On the day that Mr. Skeffington made his appearance, Mildred had arrived at the Swine’s office in the morning to find Arms wasn’t there.   She was so used to hearing the familiar blues music from down the hall that when she walked in its absence was striking.  Sensing that something might be wrong she checked on Arms and got no answer.  Carefully, she eased the door open but the office was empty.  She knew that the detectives kept their own hours; it was certainly none of her business if they chose to show up to work at a different time than she expected.  But on this morning, mid-week, it seemed strange to her that Arms wasn’t in the agency, as he was always there before her.  Always.  Perhaps he was on a case that she didn’t know about or was sleeping off a hangover at home, though this would have been a rare occurrence, indeed.  However, when Foil and Hog rolled in later, she was so busy with her work that she didn’t get a chance to ask them about their colleague’s whereabouts.  Later in the day, when she heard the alley door open, she was momentarily relieved, believing that Arms had finally arrived, but instead an enormous man in a yellow checkered suit appeared demanding to see Detective McKenna immediately.  In fact, now would have been too soon.  “He’s not in, sir, may I take your name and I’ll get one of the other detectives. Please take a seat.”  The gesture was ignored, but not the request for a name.  “Just tell him, Skeffington!” barked the man and he stood defiant in the doorway, glaring at Mildred as she inched by him.   

 

In their line of work, the detectives often encountered irate and angry clients.  And it was Hog who dealt mostly with this particular breed.  He had a knack for calming people down, especially when no one else did.  Mildred knew this and made a beeline for Hog’s office.  However, before she could even knock on his door or say anything, there was a looming shadow behind her and she turned to see Mr. Skeffington filling the small hallway.  “I ain’t waitin’! See here, missy, yous need to get yer man now!” Mildred felt suddenly alarmed and frightened; she wondered if he might break Hog’s door down, but at that moment Hog appeared.  This prompted Mr. Skeffington to almost shout, “about time one of yous detectives did something! I’m Wilbur Skeffington! Who do ya’ think you’re dealin’ with?  I want answers, man! I been waitin’ too long! Where’s that dark fellow, the one with the fancy suit who come up to me home and didn’t do a goddamn thing after! Just bloody disappeared!”  During this short tirade, Hog eyed the man in front of him and sized him up quickly.  He could tell that Mr. Skeffington was just getting going on his complaints about Arms; he was like a giant train that wouldn’t slow down and Hog could do little to stop him, though he sensed that Mr. Skeffington was not a violent man just one full of hot air.  “This way, sir,” said Hog formally and he pointed towards his office.  Mr. Skeffington walked in and Mildred felt immediate relief as soon as he moved away from her.  She walked back to her own office, listening to him yell at Hog, “I’m tellin’ ya’ the man owes me! And I got friends who can gets me things, you betcha! I ain’t just sittin’ on this. You gonna take over my case?  I ain’t leavin’ till I get some answers! Goddamn detectives! I paid good money for the one who called himself the best, but shit! I ain’t heard nothin’ for weeks, I tell ya’! This ain’t service! I’m an important man and I expect results! Now!!”  And this final pronouncement came with the pounding of the large man’s fist on Hog’s desk. Mildred flinched at this sound of fury and shut her door, giving her a moment’s respite from the day.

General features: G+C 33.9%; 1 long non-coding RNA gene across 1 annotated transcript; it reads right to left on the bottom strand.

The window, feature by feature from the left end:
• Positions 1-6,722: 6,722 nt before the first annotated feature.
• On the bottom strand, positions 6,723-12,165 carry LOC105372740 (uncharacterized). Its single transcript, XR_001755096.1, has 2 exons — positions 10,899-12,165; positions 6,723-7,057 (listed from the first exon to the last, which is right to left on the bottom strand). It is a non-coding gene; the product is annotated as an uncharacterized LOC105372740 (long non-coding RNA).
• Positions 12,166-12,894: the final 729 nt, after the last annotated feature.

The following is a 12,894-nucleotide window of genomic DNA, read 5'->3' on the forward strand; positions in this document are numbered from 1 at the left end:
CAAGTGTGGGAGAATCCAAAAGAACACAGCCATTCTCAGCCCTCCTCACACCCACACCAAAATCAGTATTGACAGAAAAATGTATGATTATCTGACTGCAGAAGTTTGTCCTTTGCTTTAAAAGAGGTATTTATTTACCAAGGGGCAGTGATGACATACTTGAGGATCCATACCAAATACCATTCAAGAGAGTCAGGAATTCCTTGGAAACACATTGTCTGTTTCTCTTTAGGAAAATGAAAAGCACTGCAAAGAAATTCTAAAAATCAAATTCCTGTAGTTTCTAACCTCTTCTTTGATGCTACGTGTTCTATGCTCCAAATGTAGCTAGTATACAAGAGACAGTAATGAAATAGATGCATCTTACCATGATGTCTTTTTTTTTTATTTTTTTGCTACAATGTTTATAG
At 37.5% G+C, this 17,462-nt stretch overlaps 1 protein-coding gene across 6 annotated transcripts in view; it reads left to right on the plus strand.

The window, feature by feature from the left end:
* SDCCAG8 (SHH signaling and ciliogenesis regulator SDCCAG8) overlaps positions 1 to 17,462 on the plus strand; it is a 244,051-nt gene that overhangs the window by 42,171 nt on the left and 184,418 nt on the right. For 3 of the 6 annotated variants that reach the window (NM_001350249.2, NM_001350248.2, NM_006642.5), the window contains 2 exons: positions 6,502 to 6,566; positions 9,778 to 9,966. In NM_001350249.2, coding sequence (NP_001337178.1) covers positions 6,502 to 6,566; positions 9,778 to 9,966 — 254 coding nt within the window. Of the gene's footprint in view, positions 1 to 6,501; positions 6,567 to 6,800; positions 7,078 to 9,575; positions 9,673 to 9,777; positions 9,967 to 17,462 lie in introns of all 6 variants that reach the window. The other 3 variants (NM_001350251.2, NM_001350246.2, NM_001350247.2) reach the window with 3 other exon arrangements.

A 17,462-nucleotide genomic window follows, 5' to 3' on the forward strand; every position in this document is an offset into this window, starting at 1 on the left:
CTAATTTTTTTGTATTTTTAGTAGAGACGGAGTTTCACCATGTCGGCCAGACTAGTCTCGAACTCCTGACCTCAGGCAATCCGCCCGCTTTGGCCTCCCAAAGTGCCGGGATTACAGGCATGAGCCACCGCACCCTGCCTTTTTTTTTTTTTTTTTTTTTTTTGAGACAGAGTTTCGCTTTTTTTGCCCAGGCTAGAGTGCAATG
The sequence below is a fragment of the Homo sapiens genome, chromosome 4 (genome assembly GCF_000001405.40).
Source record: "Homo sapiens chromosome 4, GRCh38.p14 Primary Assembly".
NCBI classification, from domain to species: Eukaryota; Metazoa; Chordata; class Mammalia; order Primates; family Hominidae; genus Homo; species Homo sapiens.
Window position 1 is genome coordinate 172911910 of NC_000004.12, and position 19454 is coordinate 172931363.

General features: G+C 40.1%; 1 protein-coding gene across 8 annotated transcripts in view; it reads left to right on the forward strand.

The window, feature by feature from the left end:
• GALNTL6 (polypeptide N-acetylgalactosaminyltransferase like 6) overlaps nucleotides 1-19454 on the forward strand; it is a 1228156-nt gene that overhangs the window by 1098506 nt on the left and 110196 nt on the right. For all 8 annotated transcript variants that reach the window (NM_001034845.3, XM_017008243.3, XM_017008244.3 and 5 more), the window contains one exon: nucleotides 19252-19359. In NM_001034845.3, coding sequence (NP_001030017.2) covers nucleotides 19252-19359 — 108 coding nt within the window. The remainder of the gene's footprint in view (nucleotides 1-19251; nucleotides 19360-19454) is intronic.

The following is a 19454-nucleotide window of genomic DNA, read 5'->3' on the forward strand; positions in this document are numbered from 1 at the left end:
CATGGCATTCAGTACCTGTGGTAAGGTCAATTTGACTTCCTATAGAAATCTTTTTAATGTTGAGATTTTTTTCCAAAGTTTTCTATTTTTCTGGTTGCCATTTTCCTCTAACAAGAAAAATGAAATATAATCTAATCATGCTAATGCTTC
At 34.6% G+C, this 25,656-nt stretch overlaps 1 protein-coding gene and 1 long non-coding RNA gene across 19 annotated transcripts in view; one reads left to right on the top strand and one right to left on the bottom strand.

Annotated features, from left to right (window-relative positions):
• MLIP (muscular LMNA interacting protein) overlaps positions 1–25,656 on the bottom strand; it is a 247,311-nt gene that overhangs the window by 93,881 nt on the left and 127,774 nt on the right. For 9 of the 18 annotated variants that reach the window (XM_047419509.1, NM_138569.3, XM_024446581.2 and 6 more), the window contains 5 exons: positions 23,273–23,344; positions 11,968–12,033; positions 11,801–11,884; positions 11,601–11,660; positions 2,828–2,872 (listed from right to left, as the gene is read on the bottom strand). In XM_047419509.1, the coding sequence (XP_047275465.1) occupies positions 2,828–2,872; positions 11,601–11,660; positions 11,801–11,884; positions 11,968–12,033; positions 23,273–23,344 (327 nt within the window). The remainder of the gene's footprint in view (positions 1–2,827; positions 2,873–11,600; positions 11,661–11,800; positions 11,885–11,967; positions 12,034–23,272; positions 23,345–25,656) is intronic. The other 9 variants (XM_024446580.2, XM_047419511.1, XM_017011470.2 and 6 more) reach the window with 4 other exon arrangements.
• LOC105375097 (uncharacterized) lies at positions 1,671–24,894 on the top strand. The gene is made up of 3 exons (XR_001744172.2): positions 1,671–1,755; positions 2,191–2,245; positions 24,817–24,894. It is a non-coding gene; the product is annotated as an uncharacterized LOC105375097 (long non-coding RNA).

She was thinking about Arms and trying to decide what to do about his absence.  Her relationship with her boss was different than hers to Foil.  Foil held a special place in her heart because he reminded her so much of her son, Ronald, whom she had lost when he was  a child.  She felt a mother’s fondness for Foil, though she never showed this outright.  Instead, she found herself drawn to his open warmth.  She knew he showed this to all women, but the clincher for Mildred was how Foil made her laugh.  Her Ronald could make her laugh too and though she understood in her heart that they, of course, were not one and the same (for she did not believe in any of that reincarnation mumbo jumbo), she felt connected to him all the same and trusted him to always be kind to her.  It was Foil who had turned to her to help Alice at the Convent of Angels.  And it was to Foil she had spoken about the terrible threat of Harry and her deeply personal affairs.  But Foil was not her boss.  Arms had interviewed and hired her; he set her hours, paid her wages, and gave her the time off she requested.  He was the one to call her in on the weekends when all three detectives needed extra help.  It was Arms who ran the agency and worked so intimately with her on a daily basis in the office.  Yet, they often spoke about nothing more than the details of case files, client bills or ordering supplies.  Theirs was a mundane routine, which after 7 years was set in stone. The consistency of Arms’s presence in the office was something that Mildred realized she had come to take for granted.  She counted on his blues music coming down the hallway every morning when she arrived.  She listened for the banjo, the steel guitar or the country violin to fill her ears and in many ways, her heart.  Often on slow days, he didn’t come out of his office until later in the afternoon, but she realized that he gave her a measure of comfort and when she came in that morning and found he wasn’t there, she felt quite alone.